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What You Need to Know: Cell Phone Laws in New Jersey

By Lependorf & Silverstein on July 29, 2017

cellphone-driving-distracted-danger-accident-mobile-1209058_1920Distracted driving, specifically as it relates to cell phone use, has become an increasing problem nationwide, causing many states to crack down on talking and texting while operating a vehicle. New Jersey is one of these states that recognizes the growing hazard and continues to propose amendments to legislation in an attempt to make the roads safer for all motorists and pedestrians. As such, the use of handheld devices is strictly prohibited when behind the wheel with a few exceptions. These include a driver being in fear for his life or safety; to report a criminal act, traffic accident, fire, or road hazard; or to report a motorist suspected of driving under the influence.

If you are a New Jersey driver, there are a few additional things you should know about the state’s current cell phone laws:

Existing Guidelines on Driving and Cell Phone Use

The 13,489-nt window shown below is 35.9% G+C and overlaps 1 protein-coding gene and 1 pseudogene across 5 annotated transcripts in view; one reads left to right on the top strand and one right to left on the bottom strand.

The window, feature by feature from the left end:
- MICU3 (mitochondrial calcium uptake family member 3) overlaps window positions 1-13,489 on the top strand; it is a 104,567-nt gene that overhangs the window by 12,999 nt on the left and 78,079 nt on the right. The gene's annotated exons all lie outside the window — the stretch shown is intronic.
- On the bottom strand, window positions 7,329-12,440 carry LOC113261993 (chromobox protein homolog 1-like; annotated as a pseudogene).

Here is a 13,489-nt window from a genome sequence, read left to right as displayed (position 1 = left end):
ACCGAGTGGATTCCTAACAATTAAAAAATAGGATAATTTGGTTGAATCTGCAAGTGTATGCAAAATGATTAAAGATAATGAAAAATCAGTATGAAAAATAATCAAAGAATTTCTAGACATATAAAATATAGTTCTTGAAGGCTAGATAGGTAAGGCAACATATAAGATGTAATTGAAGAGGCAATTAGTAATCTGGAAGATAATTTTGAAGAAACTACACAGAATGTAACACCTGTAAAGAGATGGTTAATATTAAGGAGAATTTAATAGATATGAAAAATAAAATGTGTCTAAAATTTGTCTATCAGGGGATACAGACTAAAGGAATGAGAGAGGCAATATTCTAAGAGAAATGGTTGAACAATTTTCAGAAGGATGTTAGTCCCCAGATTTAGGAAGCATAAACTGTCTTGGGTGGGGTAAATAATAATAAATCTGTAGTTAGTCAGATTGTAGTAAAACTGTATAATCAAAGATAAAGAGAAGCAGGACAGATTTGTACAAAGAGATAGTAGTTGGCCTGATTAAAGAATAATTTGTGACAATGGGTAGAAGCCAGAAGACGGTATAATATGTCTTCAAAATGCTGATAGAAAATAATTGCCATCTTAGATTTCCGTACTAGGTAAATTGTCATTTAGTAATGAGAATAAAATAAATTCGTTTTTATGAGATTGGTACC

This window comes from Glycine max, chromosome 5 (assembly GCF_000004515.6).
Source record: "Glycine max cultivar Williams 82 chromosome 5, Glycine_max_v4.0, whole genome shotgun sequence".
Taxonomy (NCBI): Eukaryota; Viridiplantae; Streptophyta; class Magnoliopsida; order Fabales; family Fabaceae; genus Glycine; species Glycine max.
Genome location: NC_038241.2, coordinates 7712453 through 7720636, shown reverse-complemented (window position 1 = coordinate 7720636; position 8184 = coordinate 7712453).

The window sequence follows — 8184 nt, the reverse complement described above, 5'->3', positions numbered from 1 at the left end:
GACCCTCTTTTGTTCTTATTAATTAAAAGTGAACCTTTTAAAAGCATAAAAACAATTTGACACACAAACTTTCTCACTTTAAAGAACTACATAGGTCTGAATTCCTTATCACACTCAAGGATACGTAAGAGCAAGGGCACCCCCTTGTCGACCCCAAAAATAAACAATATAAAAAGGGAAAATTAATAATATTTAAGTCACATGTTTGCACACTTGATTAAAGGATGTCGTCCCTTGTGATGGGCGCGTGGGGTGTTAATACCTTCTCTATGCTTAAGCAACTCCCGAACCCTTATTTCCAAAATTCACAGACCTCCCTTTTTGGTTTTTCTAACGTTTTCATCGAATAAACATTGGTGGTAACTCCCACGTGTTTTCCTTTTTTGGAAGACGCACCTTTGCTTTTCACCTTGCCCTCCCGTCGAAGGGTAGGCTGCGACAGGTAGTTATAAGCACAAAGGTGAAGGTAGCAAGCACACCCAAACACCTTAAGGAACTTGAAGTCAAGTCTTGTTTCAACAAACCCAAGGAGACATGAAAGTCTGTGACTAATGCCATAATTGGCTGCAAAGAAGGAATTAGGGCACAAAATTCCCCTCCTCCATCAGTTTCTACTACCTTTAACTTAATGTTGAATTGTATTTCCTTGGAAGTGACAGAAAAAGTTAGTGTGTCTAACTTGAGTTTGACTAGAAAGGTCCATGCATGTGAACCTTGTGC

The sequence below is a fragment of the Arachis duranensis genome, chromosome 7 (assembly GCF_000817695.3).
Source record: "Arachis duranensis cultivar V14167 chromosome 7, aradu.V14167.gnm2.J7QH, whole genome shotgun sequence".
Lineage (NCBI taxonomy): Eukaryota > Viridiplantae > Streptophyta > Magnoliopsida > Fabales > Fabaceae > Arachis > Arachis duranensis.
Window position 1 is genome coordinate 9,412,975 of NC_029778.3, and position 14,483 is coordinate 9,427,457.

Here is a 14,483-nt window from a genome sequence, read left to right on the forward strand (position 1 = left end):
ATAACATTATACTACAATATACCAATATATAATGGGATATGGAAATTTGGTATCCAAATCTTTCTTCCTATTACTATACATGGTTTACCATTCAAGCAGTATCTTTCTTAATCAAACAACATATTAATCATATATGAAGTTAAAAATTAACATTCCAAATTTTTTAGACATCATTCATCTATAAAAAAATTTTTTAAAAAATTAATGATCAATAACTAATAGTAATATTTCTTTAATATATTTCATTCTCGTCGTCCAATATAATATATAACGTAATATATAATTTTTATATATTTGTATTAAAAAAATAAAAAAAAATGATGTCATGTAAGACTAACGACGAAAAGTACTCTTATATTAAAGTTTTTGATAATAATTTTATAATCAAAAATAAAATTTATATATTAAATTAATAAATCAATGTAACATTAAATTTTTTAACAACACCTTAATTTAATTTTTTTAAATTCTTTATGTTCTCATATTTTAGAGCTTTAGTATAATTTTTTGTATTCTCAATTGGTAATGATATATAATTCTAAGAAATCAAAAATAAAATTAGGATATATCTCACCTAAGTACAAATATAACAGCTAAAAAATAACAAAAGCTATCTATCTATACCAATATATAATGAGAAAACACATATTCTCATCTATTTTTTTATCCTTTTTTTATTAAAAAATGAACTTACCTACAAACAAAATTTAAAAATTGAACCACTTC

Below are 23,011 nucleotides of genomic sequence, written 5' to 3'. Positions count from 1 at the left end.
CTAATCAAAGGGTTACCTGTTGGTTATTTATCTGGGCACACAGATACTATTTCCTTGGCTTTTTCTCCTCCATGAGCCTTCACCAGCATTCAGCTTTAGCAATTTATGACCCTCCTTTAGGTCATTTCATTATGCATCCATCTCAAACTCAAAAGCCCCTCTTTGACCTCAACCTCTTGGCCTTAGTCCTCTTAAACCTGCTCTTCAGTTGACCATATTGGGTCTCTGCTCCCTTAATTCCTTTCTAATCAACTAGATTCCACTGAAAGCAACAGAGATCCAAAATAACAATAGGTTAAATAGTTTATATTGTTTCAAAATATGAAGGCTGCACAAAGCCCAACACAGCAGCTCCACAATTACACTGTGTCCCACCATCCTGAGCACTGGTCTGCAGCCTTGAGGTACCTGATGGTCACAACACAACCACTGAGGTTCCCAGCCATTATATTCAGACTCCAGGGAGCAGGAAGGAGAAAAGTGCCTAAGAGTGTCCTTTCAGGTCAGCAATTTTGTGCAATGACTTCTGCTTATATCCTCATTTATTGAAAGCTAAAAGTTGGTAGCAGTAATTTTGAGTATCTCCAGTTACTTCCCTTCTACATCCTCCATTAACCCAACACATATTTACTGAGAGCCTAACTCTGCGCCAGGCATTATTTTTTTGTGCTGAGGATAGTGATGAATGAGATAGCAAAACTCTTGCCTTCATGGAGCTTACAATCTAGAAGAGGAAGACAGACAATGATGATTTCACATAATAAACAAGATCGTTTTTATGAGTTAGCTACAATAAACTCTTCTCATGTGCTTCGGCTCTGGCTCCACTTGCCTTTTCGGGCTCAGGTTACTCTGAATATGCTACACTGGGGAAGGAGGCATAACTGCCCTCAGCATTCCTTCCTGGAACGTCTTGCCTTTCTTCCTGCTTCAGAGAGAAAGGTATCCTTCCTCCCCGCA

Presently, drivers are required to use a hands-free method for talking on a mobile device, such as Bluetooth, wired headset, or speakerphone. Engaging in texting or playing video games is always illegal while driving. Bus drivers and those under 21 with a learner’s permit or probationary license are not allowed to use cell phones in any capacity, even hands-free.

Penalties for Not Complying with the Law

New Jersey’s laws on cell phone use are known as primary laws. That means a police officer doesn’t need any other reason to pull you over and cite you for unlawfully talking or texting. For the first offense, the penalty is a $200-$400 fine. This increases to $400-$600 for the second offense, and any subsequent offense will receive a $600-$800 fine, three points on your license, and a potential 90-day license suspension. There may also be court fees incurred on top of these penalties.

What Happens If an Accident Occurs Because of Cell Phone Use?

If a driver is found to have caused an accident while using a mobile device, there are serious consequences. When another person is injured, the driver may face 6–18 months in jail and a fine up to $10,000, depending on the severity of the injuries. If the accident resulted in someone’s death, the driver could be confronted with vehicular homicide charges, up to a $150,000 fine, and 5–10 years in jail.

Been Injured in a Cell-Phone-Related Incident?

If you or a loved one has been injured in a cell-phone-related accident through no fault of your own, you may have the right to seek compensation. Our experienced New Jersey personal injury attorneys at Lependorf & Silverstein, P.C., are qualified to provide the representation you need to hold the negligent driver responsible for his or her actions. Call our office at (609) 240-0040 to discuss the steps you should take next.

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